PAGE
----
hat is my time worth?” This is a question that
all retailers need to ask themselves when
equipping their stores.
The good news is that today’s high-tech
equipment o;ers plenty of options to help retailers cut
down on the amount of labor required for countless processes across the store, including in the deli/foodservice
area, where several grocers are following the leads of convenience stores by testing computerized ordering systems
that streamline the process from start to ;nish.
Bu;alo, N.Y.-based Dash’s Market is taking the leap
into the world of computerized grocerant solutions and
will soon install Dumac’s RORCv; Self Service Kiosk
in-store, which the retailer expects will cut down on the
amount of labor needed to run the foodservice section
and reduce the footprint created by physical equipment.
The self-service kiosk will also help prevent inaccura-
cies throughout the ordering process, says Erin Sidoni,
systems supervisor for Dash’s. Now, “any menu changes
that are made need to be done in both the kitchen sys-
tem and the POS system,” she says. “The current system
opens the door to inaccuracies and missed rings; having
one system helps reduce these chances.”
Dash’s has one computer for inputting orders by an
employee, which are then handed down the line to
another employee who tenders the order out on a second
register. By having one system handle both the kitchen
functions as well as the front-end functions, the retailer
will be able to cut out a step in the process, Sidoni says.
“Adding the Self Service Kiosk is another element we
see as both labor savings and customer enrichment,” she
says. “With the self-ordering kiosks, we free up employ-
ees to deliver a great food experience, while allowing our
guests to customize the experience to their preferences.”
Dash’s is not the only retailer moving toward streamlined, computerized ordering systems: Costco recently
started testing a similar system in its food court at its
Tustin and Pacoima, Calif., stores. A store employee told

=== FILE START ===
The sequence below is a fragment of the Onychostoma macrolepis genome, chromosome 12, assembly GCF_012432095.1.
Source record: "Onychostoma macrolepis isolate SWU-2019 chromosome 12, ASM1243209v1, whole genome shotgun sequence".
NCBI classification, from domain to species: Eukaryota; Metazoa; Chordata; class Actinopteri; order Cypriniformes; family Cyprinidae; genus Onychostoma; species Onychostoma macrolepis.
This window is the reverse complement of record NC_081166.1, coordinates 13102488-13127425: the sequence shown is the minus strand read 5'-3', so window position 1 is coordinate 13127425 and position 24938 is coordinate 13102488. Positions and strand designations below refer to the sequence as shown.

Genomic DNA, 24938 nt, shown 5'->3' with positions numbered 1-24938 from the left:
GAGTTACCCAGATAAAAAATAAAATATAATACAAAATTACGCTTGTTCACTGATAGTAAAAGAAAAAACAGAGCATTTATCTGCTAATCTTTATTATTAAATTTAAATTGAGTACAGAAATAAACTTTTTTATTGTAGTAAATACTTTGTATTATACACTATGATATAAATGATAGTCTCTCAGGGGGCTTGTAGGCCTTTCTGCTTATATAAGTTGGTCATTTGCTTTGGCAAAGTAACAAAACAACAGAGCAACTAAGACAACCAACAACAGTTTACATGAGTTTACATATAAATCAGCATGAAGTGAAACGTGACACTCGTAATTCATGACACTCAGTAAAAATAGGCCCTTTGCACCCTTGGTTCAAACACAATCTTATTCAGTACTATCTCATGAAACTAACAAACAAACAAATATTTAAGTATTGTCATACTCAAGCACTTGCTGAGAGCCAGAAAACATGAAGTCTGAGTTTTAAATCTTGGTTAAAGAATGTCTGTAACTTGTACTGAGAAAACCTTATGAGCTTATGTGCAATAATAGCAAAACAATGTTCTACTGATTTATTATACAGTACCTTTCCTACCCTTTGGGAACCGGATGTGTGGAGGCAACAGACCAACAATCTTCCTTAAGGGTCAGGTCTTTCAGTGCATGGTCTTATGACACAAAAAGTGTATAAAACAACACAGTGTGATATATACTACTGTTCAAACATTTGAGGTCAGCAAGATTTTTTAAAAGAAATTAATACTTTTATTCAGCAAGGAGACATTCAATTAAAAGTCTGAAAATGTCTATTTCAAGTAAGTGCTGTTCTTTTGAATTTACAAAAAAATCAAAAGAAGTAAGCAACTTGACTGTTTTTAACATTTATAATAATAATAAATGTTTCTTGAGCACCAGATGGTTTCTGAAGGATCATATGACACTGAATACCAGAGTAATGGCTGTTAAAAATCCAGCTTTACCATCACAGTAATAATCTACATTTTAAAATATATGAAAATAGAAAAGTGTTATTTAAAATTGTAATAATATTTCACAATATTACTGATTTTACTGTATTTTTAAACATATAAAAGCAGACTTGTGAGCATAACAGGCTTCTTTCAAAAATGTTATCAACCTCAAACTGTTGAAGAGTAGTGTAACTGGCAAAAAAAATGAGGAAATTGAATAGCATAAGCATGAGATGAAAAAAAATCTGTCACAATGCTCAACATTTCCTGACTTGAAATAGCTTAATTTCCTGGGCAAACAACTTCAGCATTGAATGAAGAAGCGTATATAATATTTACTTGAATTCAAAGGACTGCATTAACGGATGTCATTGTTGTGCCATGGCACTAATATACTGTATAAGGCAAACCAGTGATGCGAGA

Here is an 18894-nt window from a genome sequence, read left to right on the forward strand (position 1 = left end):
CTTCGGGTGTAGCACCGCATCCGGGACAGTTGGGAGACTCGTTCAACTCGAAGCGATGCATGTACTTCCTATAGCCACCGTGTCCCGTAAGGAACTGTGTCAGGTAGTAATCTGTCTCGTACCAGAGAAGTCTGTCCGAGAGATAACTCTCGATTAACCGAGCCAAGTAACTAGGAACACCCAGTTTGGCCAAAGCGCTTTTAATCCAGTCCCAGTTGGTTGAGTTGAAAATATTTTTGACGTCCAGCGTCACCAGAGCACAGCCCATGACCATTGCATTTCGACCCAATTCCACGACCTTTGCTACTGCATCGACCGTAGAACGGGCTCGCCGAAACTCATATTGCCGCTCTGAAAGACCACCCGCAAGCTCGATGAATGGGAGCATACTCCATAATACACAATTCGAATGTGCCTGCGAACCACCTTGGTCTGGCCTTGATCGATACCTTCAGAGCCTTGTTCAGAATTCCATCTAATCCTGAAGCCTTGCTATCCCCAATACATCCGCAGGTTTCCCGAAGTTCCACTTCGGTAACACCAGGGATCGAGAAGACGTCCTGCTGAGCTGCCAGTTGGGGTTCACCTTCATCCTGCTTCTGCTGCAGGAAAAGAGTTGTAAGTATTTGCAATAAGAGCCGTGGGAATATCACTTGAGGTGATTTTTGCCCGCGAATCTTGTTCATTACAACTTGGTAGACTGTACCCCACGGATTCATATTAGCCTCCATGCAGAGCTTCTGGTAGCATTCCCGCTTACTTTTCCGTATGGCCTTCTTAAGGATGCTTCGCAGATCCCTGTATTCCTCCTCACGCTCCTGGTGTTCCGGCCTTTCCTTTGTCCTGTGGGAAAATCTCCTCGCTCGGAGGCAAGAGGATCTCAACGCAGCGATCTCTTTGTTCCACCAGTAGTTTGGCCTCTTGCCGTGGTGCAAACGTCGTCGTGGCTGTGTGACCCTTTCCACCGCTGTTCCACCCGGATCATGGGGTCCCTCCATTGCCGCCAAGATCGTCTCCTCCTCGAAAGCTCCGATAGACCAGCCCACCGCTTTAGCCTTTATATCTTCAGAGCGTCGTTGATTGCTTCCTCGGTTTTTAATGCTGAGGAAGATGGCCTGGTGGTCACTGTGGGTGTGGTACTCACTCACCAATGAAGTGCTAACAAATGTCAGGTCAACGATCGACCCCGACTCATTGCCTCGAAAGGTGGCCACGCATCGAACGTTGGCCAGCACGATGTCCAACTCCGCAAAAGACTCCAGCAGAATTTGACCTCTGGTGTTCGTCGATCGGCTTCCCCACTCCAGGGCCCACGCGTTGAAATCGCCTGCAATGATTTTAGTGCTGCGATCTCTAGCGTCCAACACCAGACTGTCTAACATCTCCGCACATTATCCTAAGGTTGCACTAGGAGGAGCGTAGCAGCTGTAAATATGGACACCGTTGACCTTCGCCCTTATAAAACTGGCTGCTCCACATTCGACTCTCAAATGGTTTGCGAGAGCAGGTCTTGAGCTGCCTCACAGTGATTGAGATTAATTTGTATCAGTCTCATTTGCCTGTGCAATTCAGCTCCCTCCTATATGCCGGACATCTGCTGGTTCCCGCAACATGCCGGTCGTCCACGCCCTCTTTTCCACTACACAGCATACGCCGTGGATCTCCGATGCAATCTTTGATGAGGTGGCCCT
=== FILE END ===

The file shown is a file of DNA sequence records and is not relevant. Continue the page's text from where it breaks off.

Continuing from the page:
The Orange County Register that since the technology’s
installation, wait times have been cut substantially.
Cameras Keep an Eye on Stock
Keeping track of which stock is running out and when
can be a major headache for retailers and store associates, but there are several solutions to help address this
issue. For example, technology created by Atlanta-based
Trax International enables retailers to optimize store
labor by positioning its Trax Io T cameras on shelves
opposite fast-moving goods. The cameras will take pictures throughout the day and send noti;cations to store
employees when a product is out of stock or running low.
David Gottlieb, GM of global retail for Trax, says the
technology allows store employees to quickly resolve
stocking issues before customers are a;ected. The only
other way to ;ind issues such as these is for “
employees to constantly walk the store. Trax enables retailers
to improve their planning accuracy and merchandising
e;ectiveness,” says Gottlieb.
The technology gives retailers “visibility into the rate
that customers shop the home location of their products,” he says. “That information, which has likely never
been available, can be input to their ordering systems to
improve their overall supply chain down to the shelf.”
Wrapping Up the Back End
Retail-focused software can make things easier on
the store ;oor, but there are also plenty of time-saving
options available in the hardware realm. Machines used
There are more ways than ever for retailers to cut labor
and save time across every avenue of the grocery store.
By Rebekah Marcarelli
amount of cleaning
time saved when
using a deli slicer
with removable parts.
Equipment & Design
allow food to be
cooked at the push
of a button.